San Diego – A statue of rugby legend, Michael Jones, which is supposed to be placed outside the Rugby World Cup headquarters in Eden Park, New Zealand, is the focus of a copyright infringement debate.
Sculptor Richard Wells, who has since been dropped from the statue project, has filed a copyright infringement suit claiming that he has been cheated out of money owed to him and co-authorship of the statue. The statue is a one-and-a-half time life size replica of Michael Jones. “I’ve changed it from something that looked like a robot to something which is actually flying through the air,” Wells commented.
Natalie Stamilla sees it differently. Her father, Geoff Dale, snapped the famous photograph of Jones in the moment just before he scored the first try in the 1987 Rugby World Cup. Stamilla claims that the idea for the statue came from her and that Well’s was hired to only do the “grunt work” and that his artistic input was limited. She added that it was completely herself and her father who designed the look of the statue and so Wells should have no copyright rights to it.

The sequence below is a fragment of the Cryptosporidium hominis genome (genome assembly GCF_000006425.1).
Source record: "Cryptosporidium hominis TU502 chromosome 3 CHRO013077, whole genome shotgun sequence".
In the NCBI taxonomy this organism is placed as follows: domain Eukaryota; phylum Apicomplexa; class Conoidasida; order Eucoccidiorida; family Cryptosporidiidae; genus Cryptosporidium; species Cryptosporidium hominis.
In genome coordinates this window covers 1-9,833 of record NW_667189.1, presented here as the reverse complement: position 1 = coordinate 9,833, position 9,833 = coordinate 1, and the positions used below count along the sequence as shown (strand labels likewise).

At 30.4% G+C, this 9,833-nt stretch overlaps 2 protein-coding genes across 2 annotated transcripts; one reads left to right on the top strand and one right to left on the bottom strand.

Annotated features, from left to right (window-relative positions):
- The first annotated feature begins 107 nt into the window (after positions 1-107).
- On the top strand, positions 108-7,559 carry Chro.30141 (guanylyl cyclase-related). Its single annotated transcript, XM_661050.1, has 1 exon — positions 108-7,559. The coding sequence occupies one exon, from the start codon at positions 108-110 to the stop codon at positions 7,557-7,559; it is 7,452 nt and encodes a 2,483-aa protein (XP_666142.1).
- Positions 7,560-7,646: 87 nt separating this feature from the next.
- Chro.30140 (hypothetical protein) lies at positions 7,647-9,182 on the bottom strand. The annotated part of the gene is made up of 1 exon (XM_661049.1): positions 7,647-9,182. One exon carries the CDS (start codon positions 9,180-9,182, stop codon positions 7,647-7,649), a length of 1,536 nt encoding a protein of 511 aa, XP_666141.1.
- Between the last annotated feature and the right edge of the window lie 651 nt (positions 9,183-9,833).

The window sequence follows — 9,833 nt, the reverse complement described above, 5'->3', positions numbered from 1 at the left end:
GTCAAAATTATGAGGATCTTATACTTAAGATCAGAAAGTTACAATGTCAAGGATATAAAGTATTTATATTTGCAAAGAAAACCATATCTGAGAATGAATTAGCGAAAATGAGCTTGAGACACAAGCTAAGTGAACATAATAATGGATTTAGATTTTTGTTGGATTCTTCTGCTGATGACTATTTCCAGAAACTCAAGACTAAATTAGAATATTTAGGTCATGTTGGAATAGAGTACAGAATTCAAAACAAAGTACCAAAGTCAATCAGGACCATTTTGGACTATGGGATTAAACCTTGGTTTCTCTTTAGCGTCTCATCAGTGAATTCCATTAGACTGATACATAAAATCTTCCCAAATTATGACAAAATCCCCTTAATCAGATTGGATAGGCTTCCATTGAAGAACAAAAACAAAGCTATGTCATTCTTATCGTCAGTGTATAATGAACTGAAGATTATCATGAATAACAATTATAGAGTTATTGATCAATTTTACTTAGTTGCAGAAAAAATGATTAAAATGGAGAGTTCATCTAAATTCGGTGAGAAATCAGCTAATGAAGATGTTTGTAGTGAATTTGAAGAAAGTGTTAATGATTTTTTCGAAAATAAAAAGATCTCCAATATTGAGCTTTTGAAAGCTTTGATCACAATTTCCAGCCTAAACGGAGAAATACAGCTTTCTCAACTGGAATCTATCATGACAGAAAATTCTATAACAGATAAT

The dispute centers around two separate images and two very different accounts of how the statue was transformed into what it is. Stamilla is claiming that although she had no experience sculpting with bronze before, it was “the next step” in her life-long sculpting career.
“There was no way they could work it out,” Wells exclaimed, referring to Stamilla and her father. “If you don’t have a history and a body of work that leads to something like this, there’s no credibility to it,” he added.
The statue, which commemorates the moment Jones dived across the line to be the first person to score a try in the opening game of the inaugural Rugby World Cup in 1987, cost an estimated $300,000 to create and will be on permanent loan to Eden Park.